Osceola County sheriff violated civil rights in Target shooting, lawsuit claims

Mark NeJame, Albert Yonfa accuse sheriff’s office of using ‘excessive, unreasonable and unnecessary force’

ORLANDO, Fla. – Attorneys are filing a federal civil rights violation lawsuit against the sheriff of Osceola County and two deputies in connection with a fatal encounter and shooting at a Target store in Kissimmee last year.

Attorneys Mark NeJame and Albert Yonfa are filing the suit against Sheriff Marcos Lopez and two deputies, Scott Koffinas and Ramy Yacoub.

The lawsuit claims “excessive, unreasonable, and unnecessary force” was used by the sheriff’s office in the April 27, 2022, shooting, which led to the death of Jayden Baez, and the injuries of Joseph Lowe and Michael Gomez.

“The federal lawsuit alleges that Sheriff Marcos Lopez of the Osceola County Sheriff’s Office, as well as other deputies, are liable for their reckless, deadly, irresponsible and dangerous policies, which led to death and severe injuries,” NeJame said.

Four Osceola County Sheriff’s Office vehicles were rammed into prior to the fatal deputy-involved shooting of a 20-year-old in a Target parking lot last month, new documents released Monday show.

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At the time, Osceola County sheriff’s deputies who were taking part in tactical training in the Target parking lot swarmed a vehicle that three men were in after a Target security guard reported that two of them had stolen Pokémon cards and pizza from the store.

Security video from the parking lot that day shows the vehicle trying to flee the deputies before shots were fired. Documents from the Osceola County Sheriff’s Office said the fleeing vehicle tried to push between two vehicles and pinned a deputy against a truck.

Attorneys said the actions of the sheriff’s office were excessive for what turned out to be a second-degree misdemeanor for petit theft, charges of which were later dropped against Lowe and Gomez.

The nine-page policy does not explicitly say tactical deputies are not equipped with body cameras. It does say in part that deputies who are equipped and trained shall make sure it’s on and recording during certain circumstances involving citizen interaction — including the stopping and arresting of a suspect.

The Osceola County Sheriff’s Office issued the following statement regarding the Target shooting Tuesday:

“The members of the Osceola Sheriff’s Office, along with the public, are waiting for the State Attorney’s Office to decide if the two deputies were justified in firing their weapons at a local Target.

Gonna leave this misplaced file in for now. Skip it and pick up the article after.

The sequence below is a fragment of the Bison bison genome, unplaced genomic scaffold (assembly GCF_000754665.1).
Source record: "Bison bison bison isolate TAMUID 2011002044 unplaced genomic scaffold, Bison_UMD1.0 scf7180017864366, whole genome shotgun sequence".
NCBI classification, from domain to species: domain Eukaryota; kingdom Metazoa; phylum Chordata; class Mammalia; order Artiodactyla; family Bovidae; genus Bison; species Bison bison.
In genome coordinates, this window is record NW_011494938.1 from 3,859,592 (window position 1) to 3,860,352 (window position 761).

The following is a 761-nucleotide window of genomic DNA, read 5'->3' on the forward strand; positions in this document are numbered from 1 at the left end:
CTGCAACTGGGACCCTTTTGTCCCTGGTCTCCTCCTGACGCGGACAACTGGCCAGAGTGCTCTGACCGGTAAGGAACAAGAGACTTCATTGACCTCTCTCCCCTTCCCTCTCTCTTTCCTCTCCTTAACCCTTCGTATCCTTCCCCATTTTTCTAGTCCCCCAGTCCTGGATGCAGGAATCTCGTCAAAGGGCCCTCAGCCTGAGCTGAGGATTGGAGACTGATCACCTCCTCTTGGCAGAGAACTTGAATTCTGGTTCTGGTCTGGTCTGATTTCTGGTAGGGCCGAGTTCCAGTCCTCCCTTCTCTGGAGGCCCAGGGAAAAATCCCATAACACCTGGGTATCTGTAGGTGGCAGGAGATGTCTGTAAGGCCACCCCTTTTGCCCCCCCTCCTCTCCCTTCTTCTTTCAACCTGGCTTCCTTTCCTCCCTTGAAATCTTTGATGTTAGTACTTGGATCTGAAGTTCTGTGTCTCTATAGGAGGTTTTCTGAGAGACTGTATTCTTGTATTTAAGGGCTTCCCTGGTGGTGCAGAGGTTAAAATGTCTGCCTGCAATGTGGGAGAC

“It has been more than a year since the shooting took place. While on scene at the shooting, Sheriff Lopez requested the Florida Department of Law Enforcement (FDLE) to do an independent review into the actions of the deputies. FDLE completed that investigation more than 8 months ago.

“The Sheriff’s Office is looking forward to the completion of State Attorney’s review so all parties can gain some closure regarding this incident.”

Osceola County Sheriff's Office

The attorneys said Lopez is fostering excessive force practices by some of the agency’s deputies, and what happened at Target was not isolated.

For instance, NeJame’s office is also investigating the sheriff’s office practices in pursuing a man into Orange County last year to arrest him. During the arrest at a Wawa gas station, a Taser was deployed on the suspect, causing a gas pump to catch fire and seriously injuring the man and three deputies.

NeJame and Yonfa said a lawsuit may be coming on that case as well.

“The amount of force used here is not isolated to this particular incident and what we’re alleging and what we have found in our investigation, is that Sheriff Lopez has fostered a policy and maintained a policy of endorsing the actions of some of his deputies,” Attorney Albert Yonfa said.

Attorneys Mark NeJame and Albert Yonfa are accusing Sheriff Marcos Lopez of distorting the facts in the deadly shooting at an Osceola County Target.

NeJame also claimed that Lopez and the sheriff’s office are under investigation currently by the Orange-Osceola state attorney’s office over reports of falsifying reports in the case and collusion. NeJame said sources inside and outside of the sheriff’s office said some reports may have been forged.

NeJame said the state attorney, Monique Worrell, was issuing subpoenas to get information that NeJame’s team has had trouble getting through discovery.

NeJame said they were waiting to file their lawsuit until Worrell had completed her investigation into the Osceola County Sheriff’s Office, but said they decided to file now because they’re concerned that Gov. Ron DeSantis is trying to oust Worrell from her office, which would jeopardize the state attorney’s investigation.

The theft charges against two men who were hurt in a shooting by Osceola County deputies in a Target parking lot were dropped, according to court filings.

NeJame accused Lopez of working with DeSantis to remove Worrell.

The lawsuit against the sheriff’s office is the second lawsuit being filed by NeJame’s office over the shooting at Target.

Attorneys have also filed a lawsuit against Target itself. They claim the company is partially responsible for the shooting since it allowed deputies to use the parking lot for training, which was taking place at the time of the incident.

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Christie joined the ClickOrlando team in November 2021.